Nov. 17 (Bloomberg) -- India’s 10-year bonds rose, pushing yields to this month’s lowest level, after the central bank said it will purchase government debt for the first time since January. The rupee weakened.
The Reserve Bank of India will buy 100 billion rupees ($2 billion) of securities at an open-market auction on Nov. 24, it said in a statement yesterday, resuming such purchases after 10 months. Bonds also gained as the finance ministry increased the overseas investment ceiling in government and corporate debt by $5 billion each.
“The announcements have improved sentiment among investors,” Dhawal Dalal, the Mumbai-based head of fixed income at DSP Blackrock Investment Managers, said today. “Yields may move down gradually over the medium term but uncertainty over the government’s borrowing program and concern over inflation remain.”
The yield on the 8.79 percent security due November 2021 declined seven basis points, or 0.07 percentage point, to 8.81 percent in Mumbai, according to the central bank’s trading system. That’s the lowest level for benchmark 10-year yields since Oct. 27.
The cost of one-year interest-rate swaps, or derivative contracts used to guard against fluctuations in borrowing costs, fell eight basis points to 8.09 percent, according to data compiled by Bloomberg.
The Reserve Bank’s planned bond repurchases aim to ease a cash shortage in the financial system and don’t signal a change in the drive to curb inflation, Deputy Governor Subir Gokarn said today.
“We made a judgment that there is going to be some persistent shortage for the next few weeks, so that has motivated our open-market operations,” Gokarn told reporters. The move is “tactical” and “does not send a signal of change in the monetary policy stance,” he said.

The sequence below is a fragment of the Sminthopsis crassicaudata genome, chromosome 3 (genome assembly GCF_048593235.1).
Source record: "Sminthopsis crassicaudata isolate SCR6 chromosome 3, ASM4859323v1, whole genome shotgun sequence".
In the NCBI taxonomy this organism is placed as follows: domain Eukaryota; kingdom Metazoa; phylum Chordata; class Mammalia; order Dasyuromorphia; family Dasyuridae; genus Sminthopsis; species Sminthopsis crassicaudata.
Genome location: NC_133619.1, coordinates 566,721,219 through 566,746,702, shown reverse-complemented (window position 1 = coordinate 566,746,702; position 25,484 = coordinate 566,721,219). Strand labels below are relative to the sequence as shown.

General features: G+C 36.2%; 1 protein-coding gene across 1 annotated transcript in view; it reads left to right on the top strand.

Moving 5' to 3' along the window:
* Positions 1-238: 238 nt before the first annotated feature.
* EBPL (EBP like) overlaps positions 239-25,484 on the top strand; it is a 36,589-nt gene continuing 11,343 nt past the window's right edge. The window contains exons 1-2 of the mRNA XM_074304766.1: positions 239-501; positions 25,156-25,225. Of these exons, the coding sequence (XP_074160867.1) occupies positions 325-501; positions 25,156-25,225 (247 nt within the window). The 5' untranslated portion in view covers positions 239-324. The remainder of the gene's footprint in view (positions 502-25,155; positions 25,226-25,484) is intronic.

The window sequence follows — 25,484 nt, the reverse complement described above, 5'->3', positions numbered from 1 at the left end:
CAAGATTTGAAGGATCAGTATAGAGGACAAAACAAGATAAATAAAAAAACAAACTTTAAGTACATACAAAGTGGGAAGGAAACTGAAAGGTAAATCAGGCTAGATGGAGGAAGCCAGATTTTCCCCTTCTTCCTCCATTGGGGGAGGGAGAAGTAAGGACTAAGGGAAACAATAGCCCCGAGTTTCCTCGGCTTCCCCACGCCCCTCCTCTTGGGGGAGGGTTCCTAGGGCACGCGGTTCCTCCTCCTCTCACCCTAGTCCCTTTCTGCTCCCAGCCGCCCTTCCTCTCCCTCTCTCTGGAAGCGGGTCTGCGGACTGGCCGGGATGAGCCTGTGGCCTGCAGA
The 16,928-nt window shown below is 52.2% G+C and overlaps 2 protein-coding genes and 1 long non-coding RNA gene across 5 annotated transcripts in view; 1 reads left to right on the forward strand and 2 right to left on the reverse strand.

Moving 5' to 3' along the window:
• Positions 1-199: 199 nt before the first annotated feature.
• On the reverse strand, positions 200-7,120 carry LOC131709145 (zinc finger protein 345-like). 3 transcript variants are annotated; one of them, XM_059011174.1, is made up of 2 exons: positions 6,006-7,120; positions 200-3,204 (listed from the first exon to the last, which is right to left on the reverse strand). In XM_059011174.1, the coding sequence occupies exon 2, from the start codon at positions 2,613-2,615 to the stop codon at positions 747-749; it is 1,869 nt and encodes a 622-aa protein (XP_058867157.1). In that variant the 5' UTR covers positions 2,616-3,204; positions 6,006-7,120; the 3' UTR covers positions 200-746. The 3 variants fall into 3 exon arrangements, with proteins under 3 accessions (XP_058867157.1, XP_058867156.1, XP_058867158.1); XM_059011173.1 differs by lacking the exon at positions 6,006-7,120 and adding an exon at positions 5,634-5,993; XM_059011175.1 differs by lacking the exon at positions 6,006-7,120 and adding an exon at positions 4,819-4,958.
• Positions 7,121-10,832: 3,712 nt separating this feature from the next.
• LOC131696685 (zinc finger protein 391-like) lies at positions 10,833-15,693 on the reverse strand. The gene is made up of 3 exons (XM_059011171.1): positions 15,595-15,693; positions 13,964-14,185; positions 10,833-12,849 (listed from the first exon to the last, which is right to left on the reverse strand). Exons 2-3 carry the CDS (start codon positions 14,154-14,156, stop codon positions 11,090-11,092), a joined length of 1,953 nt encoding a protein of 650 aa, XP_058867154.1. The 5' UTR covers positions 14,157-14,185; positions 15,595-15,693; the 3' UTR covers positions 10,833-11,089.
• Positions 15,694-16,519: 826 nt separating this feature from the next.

Indian inflation, measured by the benchmark wholesale-price index, accelerated to 9.73 percent in October. The RBI’s repurchase rate is 8.5 percent.
The rupee weakened toward a 2 1/2 year low, touched this week, after Fitch Ratings said Europe’s debt crisis may pose a “serious risk” to U.S. banks, fueling concerns of contagion and cooling demand for emerging-market assets. Fitch said yesterday the credit outlook for the U.S. banking industry may worsen unless the crisis is “resolved in a timely and orderly manner.”
Indian stocks tumbled the most in Asia, tracking global equities. The BSE India Sensitive Index, or Sensex, dropped for the sixth day, its longest streak of losses in more than three months. Overseas investors sold a net 3.77 billion rupees of Indian stocks on Nov. 15, paring their investment in equities this year to 33.6 billion rupees, according to data on the website of the market regulator.
“The outlook for the rupee is bleak as capital flows have dried up,” said Vikas Babu, a currency trader in Mumbai at Andhra Bank. “Europe’s debt crisis is deterring investors from emerging market assets.”
The rupee depreciated 0.3 percent to 50.9050 per dollar in Mumbai, according to data compiled by Bloomberg. The currency touched 50.9550 yesterday, the weakest level since March 2009.
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